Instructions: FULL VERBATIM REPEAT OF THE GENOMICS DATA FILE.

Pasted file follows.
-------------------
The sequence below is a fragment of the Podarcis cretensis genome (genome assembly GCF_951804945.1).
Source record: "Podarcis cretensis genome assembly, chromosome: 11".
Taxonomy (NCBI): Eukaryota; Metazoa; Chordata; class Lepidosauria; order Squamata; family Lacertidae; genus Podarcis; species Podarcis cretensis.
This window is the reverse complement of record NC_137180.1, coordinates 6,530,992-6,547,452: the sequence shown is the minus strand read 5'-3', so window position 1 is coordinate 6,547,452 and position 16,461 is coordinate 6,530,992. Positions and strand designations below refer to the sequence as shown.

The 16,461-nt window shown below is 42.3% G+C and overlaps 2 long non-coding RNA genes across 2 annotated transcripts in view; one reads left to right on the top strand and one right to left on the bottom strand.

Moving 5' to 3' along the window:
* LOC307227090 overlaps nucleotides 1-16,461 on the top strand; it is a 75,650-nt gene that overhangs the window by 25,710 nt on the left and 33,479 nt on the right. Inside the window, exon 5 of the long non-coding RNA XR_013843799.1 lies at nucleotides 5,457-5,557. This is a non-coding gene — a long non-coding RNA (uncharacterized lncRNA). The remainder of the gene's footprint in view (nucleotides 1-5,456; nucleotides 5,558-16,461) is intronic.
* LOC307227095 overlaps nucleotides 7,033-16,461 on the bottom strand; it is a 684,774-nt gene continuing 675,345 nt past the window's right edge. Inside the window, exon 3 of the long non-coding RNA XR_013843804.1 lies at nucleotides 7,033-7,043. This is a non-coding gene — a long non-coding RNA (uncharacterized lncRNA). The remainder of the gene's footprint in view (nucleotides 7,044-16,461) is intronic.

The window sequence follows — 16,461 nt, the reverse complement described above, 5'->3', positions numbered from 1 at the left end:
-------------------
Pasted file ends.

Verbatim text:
The sequence below is a fragment of the Podarcis cretensis genome (genome assembly GCF_951804945.1).
Source record: "Podarcis cretensis genome assembly, chromosome: 11".
Taxonomy (NCBI): Eukaryota; Metazoa; Chordata; class Lepidosauria; order Squamata; family Lacertidae; genus Podarcis; species Podarcis cretensis.
This window is the reverse complement of record NC_137180.1, coordinates 6,530,992-6,547,452: the sequence shown is the minus strand read 5'-3', so window position 1 is coordinate 6,547,452 and position 16,461 is coordinate 6,530,992. Positions and strand designations below refer to the sequence as shown.

The 16,461-nt window shown below is 42.3% G+C and overlaps 2 long non-coding RNA genes across 2 annotated transcripts in view; one reads left to right on the top strand and one right to left on the bottom strand.

Moving 5' to 3' along the window:
* LOC307227090 overlaps nucleotides 1-16,461 on the top strand; it is a 75,650-nt gene that overhangs the window by 25,710 nt on the left and 33,479 nt on the right. Inside the window, exon 5 of the long non-coding RNA XR_013843799.1 lies at nucleotides 5,457-5,557. This is a non-coding gene — a long non-coding RNA (uncharacterized lncRNA). The remainder of the gene's footprint in view (nucleotides 1-5,456; nucleotides 5,558-16,461) is intronic.
* LOC307227095 overlaps nucleotides 7,033-16,461 on the bottom strand; it is a 684,774-nt gene continuing 675,345 nt past the window's right edge. Inside the window, exon 3 of the long non-coding RNA XR_013843804.1 lies at nucleotides 7,033-7,043. This is a non-coding gene — a long non-coding RNA (uncharacterized lncRNA). The remainder of the gene's footprint in view (nucleotides 7,044-16,461) is intronic.

The window sequence follows — 16,461 nt, the reverse complement described above, 5'->3', positions numbered from 1 at the left end: